Downloadable blocks are an extension of the dynamic instantiation capability. To make a block downloadable, it must be instantiated via a call to the
instantiate() method exposed by the BlocksModule API. It can then be included in your scene using the he
addChild() method exposed by the SceneModule API. Once the block is no longer needed in the scene, it can be destroyed using the
destroy() method exposed by the SceneModule and MaterialsModule APIs.
To make a block in your effect downloadable:
By default, a block that is set as downloadable will start loading as soon as it is instantiated. But, in some instances, you may want to load the contents of a block slightly before it will be used in the effect. Blocks can be downloaded before they are first instantiated using the
download method found in the blocksModule class.
Note: Downloadable blocks are still counted in your effects total file size, and are not a method for creating effects that exceed the file size requirements. However, using dynamically instantiated, downloadable blocks does allow for optimization of load times and performance.
It's a good idea to add descriptions to your Blocks. This will help any creators you share the Block with understand what it does, and help you keep track too.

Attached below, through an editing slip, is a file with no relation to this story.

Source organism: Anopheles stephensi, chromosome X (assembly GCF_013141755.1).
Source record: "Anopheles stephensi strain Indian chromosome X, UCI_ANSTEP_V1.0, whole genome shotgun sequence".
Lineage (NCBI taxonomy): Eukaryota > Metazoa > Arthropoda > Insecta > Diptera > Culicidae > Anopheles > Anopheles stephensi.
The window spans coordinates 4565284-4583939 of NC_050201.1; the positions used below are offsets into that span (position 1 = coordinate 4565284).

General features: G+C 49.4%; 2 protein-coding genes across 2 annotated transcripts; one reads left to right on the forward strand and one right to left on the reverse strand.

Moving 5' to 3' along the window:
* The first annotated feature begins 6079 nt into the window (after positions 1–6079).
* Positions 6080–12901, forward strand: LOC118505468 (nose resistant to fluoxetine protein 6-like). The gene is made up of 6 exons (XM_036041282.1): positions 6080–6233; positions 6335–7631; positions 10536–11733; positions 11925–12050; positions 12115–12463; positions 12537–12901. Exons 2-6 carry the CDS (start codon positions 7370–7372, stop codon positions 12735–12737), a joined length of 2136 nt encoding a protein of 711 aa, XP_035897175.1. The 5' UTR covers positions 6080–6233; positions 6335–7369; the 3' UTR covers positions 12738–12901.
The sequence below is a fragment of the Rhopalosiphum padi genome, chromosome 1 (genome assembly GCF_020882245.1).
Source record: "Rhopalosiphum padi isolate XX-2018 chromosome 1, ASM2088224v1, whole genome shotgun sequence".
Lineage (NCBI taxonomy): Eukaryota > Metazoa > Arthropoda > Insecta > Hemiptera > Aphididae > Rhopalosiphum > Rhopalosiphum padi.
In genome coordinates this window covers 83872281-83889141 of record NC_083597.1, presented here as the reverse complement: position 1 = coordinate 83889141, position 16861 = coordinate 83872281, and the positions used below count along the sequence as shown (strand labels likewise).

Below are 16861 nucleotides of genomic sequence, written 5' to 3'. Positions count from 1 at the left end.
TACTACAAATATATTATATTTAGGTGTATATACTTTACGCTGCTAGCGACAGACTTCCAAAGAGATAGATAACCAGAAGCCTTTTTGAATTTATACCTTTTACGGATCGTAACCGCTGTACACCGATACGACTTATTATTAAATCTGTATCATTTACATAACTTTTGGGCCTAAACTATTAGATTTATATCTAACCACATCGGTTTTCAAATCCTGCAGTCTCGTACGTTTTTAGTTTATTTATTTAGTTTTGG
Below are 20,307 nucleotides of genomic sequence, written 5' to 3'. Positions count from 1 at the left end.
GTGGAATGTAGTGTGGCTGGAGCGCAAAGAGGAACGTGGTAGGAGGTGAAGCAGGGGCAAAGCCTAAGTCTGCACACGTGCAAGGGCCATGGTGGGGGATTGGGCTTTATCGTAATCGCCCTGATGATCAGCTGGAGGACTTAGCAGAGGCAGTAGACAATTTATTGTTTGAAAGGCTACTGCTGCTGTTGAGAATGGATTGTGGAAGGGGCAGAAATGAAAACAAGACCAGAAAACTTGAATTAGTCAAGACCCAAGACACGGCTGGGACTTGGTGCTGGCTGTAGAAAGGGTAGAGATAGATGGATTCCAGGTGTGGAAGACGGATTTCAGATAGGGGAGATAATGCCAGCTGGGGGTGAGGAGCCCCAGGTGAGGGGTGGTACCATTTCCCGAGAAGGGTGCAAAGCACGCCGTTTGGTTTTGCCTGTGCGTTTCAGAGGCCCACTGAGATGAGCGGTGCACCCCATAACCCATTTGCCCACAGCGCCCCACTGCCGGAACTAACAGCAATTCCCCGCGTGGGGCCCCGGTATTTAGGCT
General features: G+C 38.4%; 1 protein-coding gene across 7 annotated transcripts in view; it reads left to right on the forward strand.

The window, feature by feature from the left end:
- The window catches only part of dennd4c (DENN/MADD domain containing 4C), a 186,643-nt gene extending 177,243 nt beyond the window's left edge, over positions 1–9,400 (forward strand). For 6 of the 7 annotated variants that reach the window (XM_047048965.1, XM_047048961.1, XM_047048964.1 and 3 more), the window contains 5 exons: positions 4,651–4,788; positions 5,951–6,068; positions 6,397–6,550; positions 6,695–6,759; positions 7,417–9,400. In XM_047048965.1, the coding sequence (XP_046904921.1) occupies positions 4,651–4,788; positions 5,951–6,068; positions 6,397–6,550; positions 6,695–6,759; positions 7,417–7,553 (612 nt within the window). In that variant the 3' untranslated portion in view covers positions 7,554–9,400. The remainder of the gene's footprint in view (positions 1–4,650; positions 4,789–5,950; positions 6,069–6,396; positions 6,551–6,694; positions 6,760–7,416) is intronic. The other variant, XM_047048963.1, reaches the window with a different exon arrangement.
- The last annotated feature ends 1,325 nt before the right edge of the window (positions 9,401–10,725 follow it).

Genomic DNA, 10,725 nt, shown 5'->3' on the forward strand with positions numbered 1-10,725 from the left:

To add a description:
When you select the Block in the Assets panel, you'll see the description in the Inspector:
It is also possible to create Blocks within Blocks.
Let’s reuse the Block with the particle system that looks like snow:
To add another Block inside SnowBlock:
The second-level Block will be listed as block0 in the Assets panel.
To edit the second-level Block:
You need to instantiate the second-level Block so the contents also appears in the first-level Block. To do so:
The contents of both Blocks will now be visible in the first-level window.
The contents of both Blocks will also be visible in the main project. In our example, both particle systems are visible in the Viewport and Simulator:
Blocks allow you to structure your project, to use parts of it again and again. They can contain scene objects, assets and Patches.
Patch Assets allow you to save and share groups of patches with other Meta Spark Studio creators. Patch Assets can’t contain producer patches, consumer patches or any assets.
Blocks can only be used in projects where meters is the the unit of measurement.
The following features are not supported: